My first book memory
I remember my mother reading Robert Louis Stevenson’s poem, “The Shadow,” from a Little Golden Book. It was 1958. We lived in a small town outside of Cleveland, Ohio, where my parents owned a floral shop.
Eventually, I would lose my mother, as I knew her, to schizophrenia.
Little House on the Prairie, Anne of Green Gables, Jane Eyre, and David Copperfield became my lifelines in a household that was often chaotic and lonely.
I fell in love with Paul McCartney.
Every evening we watched the Vietnam War on The Huntley-Brinkley Report. In 1966, Cleveland’s Hough Avenue riots erupted. In 1969, the Cuyahoga River caught fire. In 1970, four students were killed in an antiwar demonstration at nearby Kent State.
I kept reading.
Led Zeppelin’s Stairway to Heaven was our class song in high school. In college, I majored in English, minored in journalism, and edited the college literary magazine. Though communications was my field, I neither wrote nor spoke about the secret that was central to my life – my family’s experience with mental illness.
My brilliant career
By the 1980s, book publishing was still print-bound, and video was becoming the next big thing. I went back to school for a master’s degree in broadcast communications and became a media producer for Eastman Kodak in Rochester, New York.
I met my husband and subsequently combined a career in marketing communications with raising a family.
By this time, families with mentally ill loved ones, as well as brave individuals who suffered from mental illness, had begun speaking and writing about their experiences. I discovered E. Fuller Torrey’s Surviving Schizophrenia, an enlightened book that changed my life.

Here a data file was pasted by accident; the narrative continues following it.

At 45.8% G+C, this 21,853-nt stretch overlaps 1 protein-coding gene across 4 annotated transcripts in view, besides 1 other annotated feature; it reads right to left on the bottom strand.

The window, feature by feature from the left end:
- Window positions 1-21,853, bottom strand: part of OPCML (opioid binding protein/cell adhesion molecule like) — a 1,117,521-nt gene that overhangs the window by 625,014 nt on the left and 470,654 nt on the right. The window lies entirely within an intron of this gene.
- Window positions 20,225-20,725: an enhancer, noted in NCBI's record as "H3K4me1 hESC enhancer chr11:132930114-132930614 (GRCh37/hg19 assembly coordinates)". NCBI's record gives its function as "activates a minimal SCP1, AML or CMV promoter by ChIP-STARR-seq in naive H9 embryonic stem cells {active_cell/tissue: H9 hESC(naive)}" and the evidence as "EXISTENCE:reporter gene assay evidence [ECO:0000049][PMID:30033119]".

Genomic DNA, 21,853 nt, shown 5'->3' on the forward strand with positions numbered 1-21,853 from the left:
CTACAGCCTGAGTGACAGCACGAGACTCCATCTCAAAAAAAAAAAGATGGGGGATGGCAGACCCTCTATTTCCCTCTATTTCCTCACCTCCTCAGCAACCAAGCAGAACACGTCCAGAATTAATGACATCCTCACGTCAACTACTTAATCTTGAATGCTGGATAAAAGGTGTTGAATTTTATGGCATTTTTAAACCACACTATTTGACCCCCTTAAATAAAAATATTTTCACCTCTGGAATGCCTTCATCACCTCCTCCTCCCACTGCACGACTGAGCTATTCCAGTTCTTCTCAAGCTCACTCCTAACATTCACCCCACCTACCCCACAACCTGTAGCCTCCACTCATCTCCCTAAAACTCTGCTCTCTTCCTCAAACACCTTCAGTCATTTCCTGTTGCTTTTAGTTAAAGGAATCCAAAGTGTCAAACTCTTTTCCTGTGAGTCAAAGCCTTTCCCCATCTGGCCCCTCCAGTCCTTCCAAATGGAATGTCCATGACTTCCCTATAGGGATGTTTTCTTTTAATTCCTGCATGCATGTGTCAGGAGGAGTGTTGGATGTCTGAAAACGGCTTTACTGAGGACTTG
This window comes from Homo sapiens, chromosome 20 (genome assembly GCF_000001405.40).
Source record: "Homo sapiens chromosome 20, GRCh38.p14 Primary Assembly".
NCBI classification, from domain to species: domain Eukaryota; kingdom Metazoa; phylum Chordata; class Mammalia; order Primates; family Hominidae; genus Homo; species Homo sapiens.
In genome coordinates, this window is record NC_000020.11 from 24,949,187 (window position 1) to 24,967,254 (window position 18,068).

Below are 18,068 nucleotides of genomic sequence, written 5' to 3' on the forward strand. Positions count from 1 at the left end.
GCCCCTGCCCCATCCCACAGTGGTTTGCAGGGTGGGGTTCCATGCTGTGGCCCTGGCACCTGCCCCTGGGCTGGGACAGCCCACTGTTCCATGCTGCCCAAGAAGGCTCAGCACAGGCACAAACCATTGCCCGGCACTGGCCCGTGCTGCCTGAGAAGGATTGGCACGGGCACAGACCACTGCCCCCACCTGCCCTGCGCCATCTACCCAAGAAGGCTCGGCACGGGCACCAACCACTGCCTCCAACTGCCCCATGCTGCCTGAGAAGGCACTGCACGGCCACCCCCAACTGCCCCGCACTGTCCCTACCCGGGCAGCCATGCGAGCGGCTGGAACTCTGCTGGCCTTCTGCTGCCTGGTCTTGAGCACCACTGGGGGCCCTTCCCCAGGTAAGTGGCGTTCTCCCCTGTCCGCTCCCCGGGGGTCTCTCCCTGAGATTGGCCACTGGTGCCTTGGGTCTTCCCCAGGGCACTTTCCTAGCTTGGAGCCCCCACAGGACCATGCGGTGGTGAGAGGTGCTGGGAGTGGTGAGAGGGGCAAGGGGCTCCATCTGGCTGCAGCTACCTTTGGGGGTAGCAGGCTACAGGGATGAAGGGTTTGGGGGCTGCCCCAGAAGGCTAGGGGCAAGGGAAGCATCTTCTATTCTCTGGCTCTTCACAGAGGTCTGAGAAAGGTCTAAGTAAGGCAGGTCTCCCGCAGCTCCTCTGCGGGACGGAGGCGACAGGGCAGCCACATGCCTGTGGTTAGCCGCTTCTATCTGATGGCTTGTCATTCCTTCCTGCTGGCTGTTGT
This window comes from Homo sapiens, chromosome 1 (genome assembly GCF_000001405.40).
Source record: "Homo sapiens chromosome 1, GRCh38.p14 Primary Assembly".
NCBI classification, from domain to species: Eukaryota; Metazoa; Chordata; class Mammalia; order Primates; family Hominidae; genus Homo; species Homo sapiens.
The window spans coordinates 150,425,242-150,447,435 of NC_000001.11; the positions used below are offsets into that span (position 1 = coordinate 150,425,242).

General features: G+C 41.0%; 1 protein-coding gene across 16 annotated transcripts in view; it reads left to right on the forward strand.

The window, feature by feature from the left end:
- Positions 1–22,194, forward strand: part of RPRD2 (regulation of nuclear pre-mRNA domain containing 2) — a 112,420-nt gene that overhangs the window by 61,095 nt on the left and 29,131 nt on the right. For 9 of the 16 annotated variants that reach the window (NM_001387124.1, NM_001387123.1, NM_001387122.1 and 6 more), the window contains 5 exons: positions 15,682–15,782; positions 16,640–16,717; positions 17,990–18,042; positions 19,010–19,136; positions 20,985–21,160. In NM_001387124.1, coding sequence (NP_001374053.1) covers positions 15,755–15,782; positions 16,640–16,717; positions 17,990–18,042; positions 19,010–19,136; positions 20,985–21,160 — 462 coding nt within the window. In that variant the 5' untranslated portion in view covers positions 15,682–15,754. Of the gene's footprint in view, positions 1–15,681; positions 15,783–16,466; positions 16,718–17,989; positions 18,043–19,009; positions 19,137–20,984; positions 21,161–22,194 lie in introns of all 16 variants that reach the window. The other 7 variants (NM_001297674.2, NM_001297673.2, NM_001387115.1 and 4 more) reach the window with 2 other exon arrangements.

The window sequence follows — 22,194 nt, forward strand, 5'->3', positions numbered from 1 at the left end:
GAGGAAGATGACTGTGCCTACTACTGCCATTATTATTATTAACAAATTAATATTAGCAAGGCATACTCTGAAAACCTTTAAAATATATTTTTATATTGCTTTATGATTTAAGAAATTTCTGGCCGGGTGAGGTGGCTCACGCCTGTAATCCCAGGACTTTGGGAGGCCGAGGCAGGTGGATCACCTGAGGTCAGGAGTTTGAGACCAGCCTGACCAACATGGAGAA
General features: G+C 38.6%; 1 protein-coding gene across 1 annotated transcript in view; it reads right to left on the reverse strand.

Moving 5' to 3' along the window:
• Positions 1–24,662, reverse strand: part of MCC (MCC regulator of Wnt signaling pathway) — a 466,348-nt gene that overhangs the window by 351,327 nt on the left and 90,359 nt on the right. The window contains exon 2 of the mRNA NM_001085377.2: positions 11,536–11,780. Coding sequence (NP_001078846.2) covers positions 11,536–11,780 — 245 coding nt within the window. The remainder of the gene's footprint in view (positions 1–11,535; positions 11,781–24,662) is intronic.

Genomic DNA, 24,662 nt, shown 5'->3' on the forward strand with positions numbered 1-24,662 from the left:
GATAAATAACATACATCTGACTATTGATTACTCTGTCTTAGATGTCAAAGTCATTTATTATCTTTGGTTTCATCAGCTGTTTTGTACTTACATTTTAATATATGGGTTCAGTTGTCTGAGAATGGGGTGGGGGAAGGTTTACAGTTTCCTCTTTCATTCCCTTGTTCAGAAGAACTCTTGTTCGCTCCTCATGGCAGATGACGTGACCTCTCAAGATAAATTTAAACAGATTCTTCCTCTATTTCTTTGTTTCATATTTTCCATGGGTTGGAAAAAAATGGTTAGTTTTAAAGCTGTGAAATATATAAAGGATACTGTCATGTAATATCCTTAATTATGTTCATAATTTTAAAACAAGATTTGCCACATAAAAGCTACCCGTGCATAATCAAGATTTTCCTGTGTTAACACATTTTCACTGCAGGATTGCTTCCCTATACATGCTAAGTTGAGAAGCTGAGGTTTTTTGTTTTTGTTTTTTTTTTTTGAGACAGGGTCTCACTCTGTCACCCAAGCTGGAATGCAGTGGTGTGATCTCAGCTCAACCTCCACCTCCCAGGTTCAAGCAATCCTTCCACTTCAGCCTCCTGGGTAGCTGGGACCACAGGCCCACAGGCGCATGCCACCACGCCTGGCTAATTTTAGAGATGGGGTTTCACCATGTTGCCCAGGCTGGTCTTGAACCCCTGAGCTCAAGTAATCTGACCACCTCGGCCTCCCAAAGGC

Torrey, a physician and researcher, tells the fascinating story of a baffling brain disease and urges readers to look beyond the stigma of mental illness.
His book led me to the National Alliance for Mental Illness (NAMI), where I found out I wasn’t alone. Many families are touched by mental illness. I began sharing my experiences with others. I produced and managed media campaigns for the state and local chapters of NAMI, served on the local board of directors, and was honored for exceptional public awareness efforts by NAMI New York State.
Writing. Becoming a medical librarian.
I returned to school for a master’s in library science. As a medical librarian at UR Medicine, I guided health care providers, medical students, researchers, patients and families to the best medical and health information. Someday research in psychiatry, neurology, genetics, and related fields may lead to a cure for serious mental illnesses, and I wanted to do what I could to make that day come sooner rather than later.
Currently, my readers and I share the best books we can find on my blog, Books Can Save a Life, and I offer personalized book talks/workshops to book clubs, community and senior centers, libraries, and mental health groups. I’m writing a mother/daughter memoir about mental illness and the books and authors that kept me company.
Please feel free to contact me with questions, comments, or to see about guest posting on Books Can Save a Life. I love to hear from readers and followers!